Make no mistake, this wasn't the only record that celebrated raunch or objectified women. American music has a long history of records that take walks on the wild side, with varying degrees of artistic merit. Hostility and even outright violence toward women in American entertainment is nothing new and isn’t confined to Rap music. It wouldn’t be difficult to put together a mix tape of Blues, Country, Punk, and Heavy Metal that reflect the worst ideas about relationships between men and women.
This wasn't even the only album of its time to loudly cross lines of taste. The much more influential album Straight Outta Compton by NWA (released the year before 2 Live Crew’s record) had the same kind of material, but also included, for example, a woman directly calling out the rappers for their foul language and attitude. Other acts like Digital Underground and early Beastie Boys approached their dirty talk with much more of an attitude of camp and parody.
Those records also had a lot more artistic merit than 2 Live Crew's album, which, taken as a whole, now sounds little more than an item in a checklist titled Must-Haves for Guys Who Want to Be Total Creeps (other items: a van with tinted windows, roofies, and plenty of Axe Body Spray). On the Righteousness scale, Campbell is far closer to Larry Flynt than Rosa Parks in terms of sympathetic causes. It's one of those great cases that helps remind us that Freedom of Speech applies to everyone, and good taste isn't one of the yardsticks of that protection.
In the years following the controversy, the group tried to stay in the spotlight by releasing As Clean As They Wanna Be (a version of their previous album with the dirty talk taken out) and Banned in the USA, their own commentary on the controversy, neither of which sold nearly as well as their “masterpiece.” In my neck of the woods, the fascination with the album didn't last long. A few minutes with Licensed to Ill or 3 Feet High and Rising or The Low End Theory were enough to make most of us forget all about it.
I lost track of my cassette copy of it a while ago, and have no urge to add it back into my collection. Not that there’s any need to have it; Long-term, thanks to cable TV and the Internet, the floodgates of dirty talk opened wide and never closed, to the point that it's just not a big deal to hear that kind of talk anymore. These days you're as likely to hear 2 Live Crew-level nastiness coming from Amy Schumer in a basic cable stand-up routine as you are from a rap group.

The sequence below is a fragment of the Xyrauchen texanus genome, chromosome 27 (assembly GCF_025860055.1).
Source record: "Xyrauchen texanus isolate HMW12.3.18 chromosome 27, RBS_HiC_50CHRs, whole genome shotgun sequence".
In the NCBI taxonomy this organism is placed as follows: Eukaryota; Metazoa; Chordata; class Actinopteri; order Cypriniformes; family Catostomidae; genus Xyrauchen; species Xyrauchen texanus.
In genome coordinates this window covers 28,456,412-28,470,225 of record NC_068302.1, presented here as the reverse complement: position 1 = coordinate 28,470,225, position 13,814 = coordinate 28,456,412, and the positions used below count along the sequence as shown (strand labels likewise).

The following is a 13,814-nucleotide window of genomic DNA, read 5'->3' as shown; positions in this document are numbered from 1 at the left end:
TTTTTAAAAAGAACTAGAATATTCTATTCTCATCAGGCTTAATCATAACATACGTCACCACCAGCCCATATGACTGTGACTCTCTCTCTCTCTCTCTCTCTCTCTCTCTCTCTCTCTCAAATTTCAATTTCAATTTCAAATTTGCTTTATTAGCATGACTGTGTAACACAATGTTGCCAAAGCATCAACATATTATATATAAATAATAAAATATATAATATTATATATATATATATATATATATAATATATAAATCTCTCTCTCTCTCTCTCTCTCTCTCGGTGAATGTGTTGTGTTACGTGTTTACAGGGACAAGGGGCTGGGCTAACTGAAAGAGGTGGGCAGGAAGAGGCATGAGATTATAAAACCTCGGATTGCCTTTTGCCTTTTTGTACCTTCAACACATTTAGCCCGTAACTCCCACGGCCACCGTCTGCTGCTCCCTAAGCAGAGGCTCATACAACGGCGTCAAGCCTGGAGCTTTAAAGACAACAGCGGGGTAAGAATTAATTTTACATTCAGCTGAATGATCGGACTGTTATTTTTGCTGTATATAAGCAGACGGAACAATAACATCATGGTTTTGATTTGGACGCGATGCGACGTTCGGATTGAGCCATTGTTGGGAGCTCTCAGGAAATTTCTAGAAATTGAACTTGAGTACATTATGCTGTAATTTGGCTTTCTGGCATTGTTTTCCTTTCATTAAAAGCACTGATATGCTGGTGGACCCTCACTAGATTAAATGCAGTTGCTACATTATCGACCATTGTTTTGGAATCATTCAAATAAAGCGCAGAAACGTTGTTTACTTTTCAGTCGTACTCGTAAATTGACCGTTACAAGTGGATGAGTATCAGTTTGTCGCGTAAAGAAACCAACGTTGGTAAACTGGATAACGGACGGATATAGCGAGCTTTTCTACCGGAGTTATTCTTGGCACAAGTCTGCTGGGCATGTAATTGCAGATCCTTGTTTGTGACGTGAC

The free exchange of swear words isn’t the ultimate legacy of this album, though. The lasting imprint isn’t so much about sex per se as the general mindset of hostility toward women, including the liberal use of the words "B----" and "H-" to describe anyone of the opposite sex. If you've ever wondered why 21st century rappers ranging from superstars like Kanye West and Jay-Z to teenagers laying down their first tracks casually refer to females using what used to be considered pretty hateful language, the time period of 2 Live Crew's ascendance is pretty much where it started.
Another after-affect for the new generation of rappers grew up thinking the way to get famous is to create an atmosphere where to not debase women is equivalent to surrendering your own manhood, and the only women in your videos or on your stage better be wearing a bikini and high heels and gyrating at your feet. 2 Live Crew’s album, whatever its musical merits, went a long way in helping degrade the dialogue between men and women, a give-and-take of ideas and dreams ranging from flirtation to the deepest spiritual love that was the backbone of much of American Pop music.
Attempting to copy the success and notoriety of As Nasty as they Wanna Be and records like it has led other rappers to create a style of Rap music (including but not exclusive to “Gangsta Rap”) that sells records but lacks the vocabulary to engage or even think about women in anything but the basest terms, if at all. The legacy of 2 Live Crew’s 15 minutes of fame is a genre that sells records but doesn’t have the words to explore and describe an important part of the human experience.
At least that's how my slightly older, slightly more world-weary self sees things. Who knew I would become such a fuddy-duddy? Now get off my lawn.